African-American leaders from across the state gathered in Junction City on Sat., Oct. 1 and adopted their 2017 legislative agenda reflecting the issues and concerns of Kansas’ African-American community.

Under this year’s theme, “From protests, to the polls, to policies,” and the organization’s overriding motto of “If you don’t ask, you don’t get,” approximately 70 leaders from across the state heard presentations on issues before adopting a four issue platform. Items on this year’s platform include:

•Revising payday loans laws in Kansas in a manner that benefits the consumer,

•Pushing the State of Kansas to ban-the-box on their job applications,

•Expansion of Medicaid in Kansas to include those in the income gap between making enough to qualify for the Affordable Care Act and too much to qualify for Medicaid in Kansas, and

•To establish a statewide small business development program designed to help grow small Kansas-based businesses, and the Kansas economy, by designating certain small value state contracts strictly for small Kansas-owned businesses. The program would also include a mentoring program that would offer larger businesses and incentive for mentoring and helping small Kansas businesses.

The small businesses development program is not proposed as a minority or woman business program. This program would not discriminate on the basis of race, and all Kansas-owned businesses that meet the identified designation of “small” could participate in the program. African-American businesses would benefit from this program, because almost all African-American owned businesses are small businesses.

KBLC members used the results of a survey of African-Americans from across the state as a tool in selecting the topics for their 2017 Platform. In the survey, participants identified economics as the area where they felt state improvements could have the most positive impact on African Americans across the state.

“Based on the survey, our steering committee decided to present two economic development items for inclusion on our platform,” says Bonita Gooch, KBLC president. “The convention body accepted both of them for inclusion in the platform—payday lending revisions and the Kansas Small Business Program.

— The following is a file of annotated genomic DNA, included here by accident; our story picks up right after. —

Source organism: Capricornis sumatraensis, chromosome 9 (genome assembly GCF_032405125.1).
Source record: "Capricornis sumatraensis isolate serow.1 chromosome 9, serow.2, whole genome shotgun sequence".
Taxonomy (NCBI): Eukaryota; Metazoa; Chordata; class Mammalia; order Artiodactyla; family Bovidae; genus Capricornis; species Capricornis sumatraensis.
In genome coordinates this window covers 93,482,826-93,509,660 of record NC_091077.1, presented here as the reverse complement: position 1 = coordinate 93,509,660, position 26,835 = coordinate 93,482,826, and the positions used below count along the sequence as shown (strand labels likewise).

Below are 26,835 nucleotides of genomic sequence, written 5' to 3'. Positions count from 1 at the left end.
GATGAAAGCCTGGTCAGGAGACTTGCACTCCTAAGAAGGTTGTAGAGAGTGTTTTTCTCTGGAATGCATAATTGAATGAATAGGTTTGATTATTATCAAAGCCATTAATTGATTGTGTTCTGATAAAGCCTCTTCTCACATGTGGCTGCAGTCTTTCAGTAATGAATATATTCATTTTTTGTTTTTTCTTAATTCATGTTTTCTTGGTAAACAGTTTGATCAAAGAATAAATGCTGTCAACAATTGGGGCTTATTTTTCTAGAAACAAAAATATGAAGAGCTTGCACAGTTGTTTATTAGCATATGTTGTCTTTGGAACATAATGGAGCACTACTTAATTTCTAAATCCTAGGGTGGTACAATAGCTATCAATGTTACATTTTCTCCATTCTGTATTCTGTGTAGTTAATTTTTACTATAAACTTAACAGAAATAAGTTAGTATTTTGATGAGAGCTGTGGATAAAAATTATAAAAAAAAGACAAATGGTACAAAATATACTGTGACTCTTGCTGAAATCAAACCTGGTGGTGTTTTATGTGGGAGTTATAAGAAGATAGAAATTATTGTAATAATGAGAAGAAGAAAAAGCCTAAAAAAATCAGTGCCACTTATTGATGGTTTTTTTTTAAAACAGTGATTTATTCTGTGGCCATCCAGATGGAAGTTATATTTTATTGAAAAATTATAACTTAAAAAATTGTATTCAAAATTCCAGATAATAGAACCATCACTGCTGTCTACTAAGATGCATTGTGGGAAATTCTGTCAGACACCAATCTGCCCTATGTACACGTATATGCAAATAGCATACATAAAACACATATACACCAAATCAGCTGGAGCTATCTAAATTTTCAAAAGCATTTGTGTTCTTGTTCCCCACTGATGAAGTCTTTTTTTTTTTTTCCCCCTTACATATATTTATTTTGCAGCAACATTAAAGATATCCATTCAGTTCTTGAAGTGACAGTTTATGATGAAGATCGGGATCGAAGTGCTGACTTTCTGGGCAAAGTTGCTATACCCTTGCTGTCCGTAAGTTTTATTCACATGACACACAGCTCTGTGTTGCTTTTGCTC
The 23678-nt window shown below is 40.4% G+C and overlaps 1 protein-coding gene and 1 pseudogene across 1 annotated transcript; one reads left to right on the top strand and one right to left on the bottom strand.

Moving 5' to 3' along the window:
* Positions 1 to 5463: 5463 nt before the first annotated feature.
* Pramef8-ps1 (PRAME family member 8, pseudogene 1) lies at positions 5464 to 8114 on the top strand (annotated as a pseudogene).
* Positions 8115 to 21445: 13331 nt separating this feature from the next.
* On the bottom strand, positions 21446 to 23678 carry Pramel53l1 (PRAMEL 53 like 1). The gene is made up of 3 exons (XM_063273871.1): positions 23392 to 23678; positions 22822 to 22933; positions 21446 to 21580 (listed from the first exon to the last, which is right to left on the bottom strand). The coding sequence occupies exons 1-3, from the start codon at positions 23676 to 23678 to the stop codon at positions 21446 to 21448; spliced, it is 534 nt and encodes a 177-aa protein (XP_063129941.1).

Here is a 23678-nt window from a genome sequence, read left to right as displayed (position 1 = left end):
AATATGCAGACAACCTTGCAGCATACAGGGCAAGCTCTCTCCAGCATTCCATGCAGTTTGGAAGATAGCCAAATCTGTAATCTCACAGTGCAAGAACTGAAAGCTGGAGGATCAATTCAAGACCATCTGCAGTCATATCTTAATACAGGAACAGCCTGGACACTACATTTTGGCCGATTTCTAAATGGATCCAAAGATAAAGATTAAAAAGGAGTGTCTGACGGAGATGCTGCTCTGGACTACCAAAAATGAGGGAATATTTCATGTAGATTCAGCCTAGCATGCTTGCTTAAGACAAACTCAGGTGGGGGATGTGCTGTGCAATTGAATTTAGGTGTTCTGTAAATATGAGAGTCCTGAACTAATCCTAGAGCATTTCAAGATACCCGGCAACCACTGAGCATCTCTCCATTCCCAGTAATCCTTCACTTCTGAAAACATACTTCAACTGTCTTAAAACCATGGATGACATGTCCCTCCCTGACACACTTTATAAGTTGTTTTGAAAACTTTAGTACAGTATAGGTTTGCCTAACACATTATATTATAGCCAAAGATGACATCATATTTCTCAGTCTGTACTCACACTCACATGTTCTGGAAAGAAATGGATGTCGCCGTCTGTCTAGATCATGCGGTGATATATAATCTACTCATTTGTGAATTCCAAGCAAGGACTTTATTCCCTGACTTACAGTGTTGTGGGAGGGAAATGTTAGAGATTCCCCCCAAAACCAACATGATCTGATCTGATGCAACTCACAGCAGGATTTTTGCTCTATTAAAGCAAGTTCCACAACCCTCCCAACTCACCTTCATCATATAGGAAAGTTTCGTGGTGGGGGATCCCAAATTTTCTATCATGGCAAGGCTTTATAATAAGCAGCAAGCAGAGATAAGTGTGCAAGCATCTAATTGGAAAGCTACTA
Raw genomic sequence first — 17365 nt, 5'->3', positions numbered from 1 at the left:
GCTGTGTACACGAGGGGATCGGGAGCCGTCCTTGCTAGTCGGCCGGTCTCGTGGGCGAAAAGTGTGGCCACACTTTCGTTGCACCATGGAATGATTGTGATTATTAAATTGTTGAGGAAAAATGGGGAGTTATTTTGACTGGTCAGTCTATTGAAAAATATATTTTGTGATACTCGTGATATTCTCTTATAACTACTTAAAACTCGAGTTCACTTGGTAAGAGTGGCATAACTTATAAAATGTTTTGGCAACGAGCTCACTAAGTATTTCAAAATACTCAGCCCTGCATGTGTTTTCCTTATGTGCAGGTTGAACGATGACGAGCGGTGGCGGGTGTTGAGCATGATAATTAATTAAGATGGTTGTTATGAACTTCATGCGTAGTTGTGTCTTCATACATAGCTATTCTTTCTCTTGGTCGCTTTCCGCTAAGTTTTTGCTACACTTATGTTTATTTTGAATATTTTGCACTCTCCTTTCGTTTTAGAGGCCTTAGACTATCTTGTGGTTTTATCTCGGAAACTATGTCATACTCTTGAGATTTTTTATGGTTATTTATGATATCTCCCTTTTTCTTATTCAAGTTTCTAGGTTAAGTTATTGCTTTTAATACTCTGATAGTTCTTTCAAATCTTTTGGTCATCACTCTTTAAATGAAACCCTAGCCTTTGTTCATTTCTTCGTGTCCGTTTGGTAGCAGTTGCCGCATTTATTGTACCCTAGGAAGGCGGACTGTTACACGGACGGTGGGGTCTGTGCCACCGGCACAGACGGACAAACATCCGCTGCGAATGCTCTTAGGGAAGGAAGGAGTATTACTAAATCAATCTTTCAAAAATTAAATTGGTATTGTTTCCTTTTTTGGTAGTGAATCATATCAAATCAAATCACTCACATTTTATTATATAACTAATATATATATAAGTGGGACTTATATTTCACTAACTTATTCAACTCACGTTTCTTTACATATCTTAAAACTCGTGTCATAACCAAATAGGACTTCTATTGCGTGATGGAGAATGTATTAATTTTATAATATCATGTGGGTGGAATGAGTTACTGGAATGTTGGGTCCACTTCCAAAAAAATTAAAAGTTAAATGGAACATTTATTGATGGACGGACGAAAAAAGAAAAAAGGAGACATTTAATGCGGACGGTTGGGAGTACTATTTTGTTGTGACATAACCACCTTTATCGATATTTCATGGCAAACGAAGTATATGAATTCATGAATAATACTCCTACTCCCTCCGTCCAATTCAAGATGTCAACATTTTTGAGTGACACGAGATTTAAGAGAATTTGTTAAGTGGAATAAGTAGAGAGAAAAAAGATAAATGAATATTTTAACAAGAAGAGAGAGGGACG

Convention members also accepted the steering committee’s recommendation to limit the number of items on this year’s platform. The groups 2016 Platform had eight main platform items, including the Smart Justice Agenda that has a total of seven “agenda” items.

“So we actually had a 14 point platform last year,” says Gooch. “With that much to keep up with, we weren’t able to give much time to any one item. This year, we’ll stay focused.”

KBLC will also continue to collaborate with other organizations who are working on similar items. They’ll join the existing coalitions pushing for Medicaid expansion and, the group will remain a part of the American Civil Liberties Union led-Smart Group. KBLC developed worked closely with the Kansas African American Affairs Commission during the planning of this year’s conference. It’s a relationship they hope to grow.

In addition, KBLC President Gooch, will make a presentation of the platform to the Kansas Organization of NAACP Branches later this month.

Last year, KBLC introduced two bills in the Kansas Legislature in support of two of their agenda items. Neither bill made it out of committee. This year, KBLC members says they’re much more astute, and realize that nothing moves quickly in Topeka. This year, in some cases the group’s first steps will be working to build support for a proposal and/or idea. For example, instead of proposing a bill to revise Payday loans in Kansas, the group voted to ask Gov. Sam Brownback to appoint a committee to look at how best payday loans in Kansas might be amended.

“What we realize is that our work is just beginning. The real work begins now. We have to take the steps to get the change we want,” says Gooch.

The group has a lot to do to be ready for the 2017 legislative session. After preparing a final draft of their platform, they’ll mail copies to the newly elected legislature and begin the process of coalition and support building.

Individuals in attendance agreed to serve on committees designed to move items forward. Gooch invites other individuals across the state to join in the effort to affect change by signing up to work onone of the committees. You can sign-up to assist KBLC online at

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